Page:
Innovation ultimately begins inside an individual, according to author and former Wall Street analyst Whitney Johnson.
“There are volumes of research indicating how the odds of success improve for products, services, companies and countries, but the fundamental unit of disruption is the individual,” Johnson said. “The best way to drive corporate innovation is through personal disruption.”
Johnson spoke Wednesday morning at the Virginia Festival of the Book’s Leadership Breakfast about key points from her book “Disrupt Yourself: Putting the Power of Disruptive Innovation to Work.”
After moving to New York, Johnson started as a secretary at Smith Barney, moved up to investment banker, then became an equity analyst and eventually co-founded the investment firm Rose Park Investors.
“I would not have known to call it this then, but when I walked onto Wall Street in the secretarial side door and when I walked off of Wall Street to become an entrepreneur, I was a disruptor,” she said.
Disruptive innovation, coined by Clayton Christensen, is a term used to describe a low-end or new-market innovation that eventually upends an industry. Johnson cited the examples of Toyota to General Motors, Target to Sears and Uber to Yellow Cab as companies that secured a foothold at the low end of the market and eventually took off because their motivation was just as strong as their competitors’.
“Think Amazon in the ’90s; initially its position is weak,” she said. “Barnes & Noble and Borders could have crushed them like cockroach, but they didn’t. Market leaders rarely bother.”
By the time a counter attack does make sense, she said, it’s too late. This disruption is easy to miss because growth can be flat for years and suddenly spike.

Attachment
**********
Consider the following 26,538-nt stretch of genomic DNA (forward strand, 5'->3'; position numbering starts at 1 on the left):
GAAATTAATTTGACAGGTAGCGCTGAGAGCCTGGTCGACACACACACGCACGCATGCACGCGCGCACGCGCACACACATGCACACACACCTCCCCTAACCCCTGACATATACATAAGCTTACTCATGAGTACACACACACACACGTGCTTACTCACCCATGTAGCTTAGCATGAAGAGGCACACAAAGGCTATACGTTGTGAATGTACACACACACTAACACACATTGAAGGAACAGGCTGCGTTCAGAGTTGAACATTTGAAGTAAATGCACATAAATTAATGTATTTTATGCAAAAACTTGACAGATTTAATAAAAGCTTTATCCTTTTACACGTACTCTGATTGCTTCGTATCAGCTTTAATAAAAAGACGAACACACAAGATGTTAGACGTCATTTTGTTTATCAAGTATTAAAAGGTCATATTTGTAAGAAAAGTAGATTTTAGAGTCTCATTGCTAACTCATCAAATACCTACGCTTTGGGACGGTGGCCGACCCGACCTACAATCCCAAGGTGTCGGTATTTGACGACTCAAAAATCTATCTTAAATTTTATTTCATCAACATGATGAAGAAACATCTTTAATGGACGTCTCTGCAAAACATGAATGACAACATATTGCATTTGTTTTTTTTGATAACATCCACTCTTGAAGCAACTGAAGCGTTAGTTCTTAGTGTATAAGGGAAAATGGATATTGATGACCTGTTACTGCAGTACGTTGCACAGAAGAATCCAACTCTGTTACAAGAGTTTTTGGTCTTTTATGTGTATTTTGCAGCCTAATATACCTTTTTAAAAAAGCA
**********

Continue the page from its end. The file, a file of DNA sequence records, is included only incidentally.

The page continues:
In her book, Johnson discusses how disruptive innovation can be applied in a person’s life. She goes into detail about seven variables that can help or hinder someone’s movement along an “S” curve, which in this case explains time delays in a person’s success and provides milestones they can seek.
She said two of the most difficult variables for people to push through are giving failure its due and battling entitlement.
“We never think we’re entitled,” she said. “In fact, research says that the more successful you are, the more you think you deserve the success that you have. So that’s the one… it’s always there. As soon as you’re entitled, you think you know everything and you stop learning. Right at that moment, when you continue to move up the curve, you stop learning and you get stuck.”
She said people should recognize their entitlement, be willing to listen to different opinions and open up their network to ask others for help.
Jane Kulow, the festival’s director, said the Leadership Breakfast committee looks for somebody who has written a book that is valuable to the business community and can give the attendees something to use in their lives.
She said Johnson surpassed all of her expectations because she was smart, entertaining and gave thoughtful points to consider.
“Whitney’s book not only gives you lessons for your business life, she also provided information about how this can be useful in your personal life,” Kulow said. “It’s sort of an extra bonus.”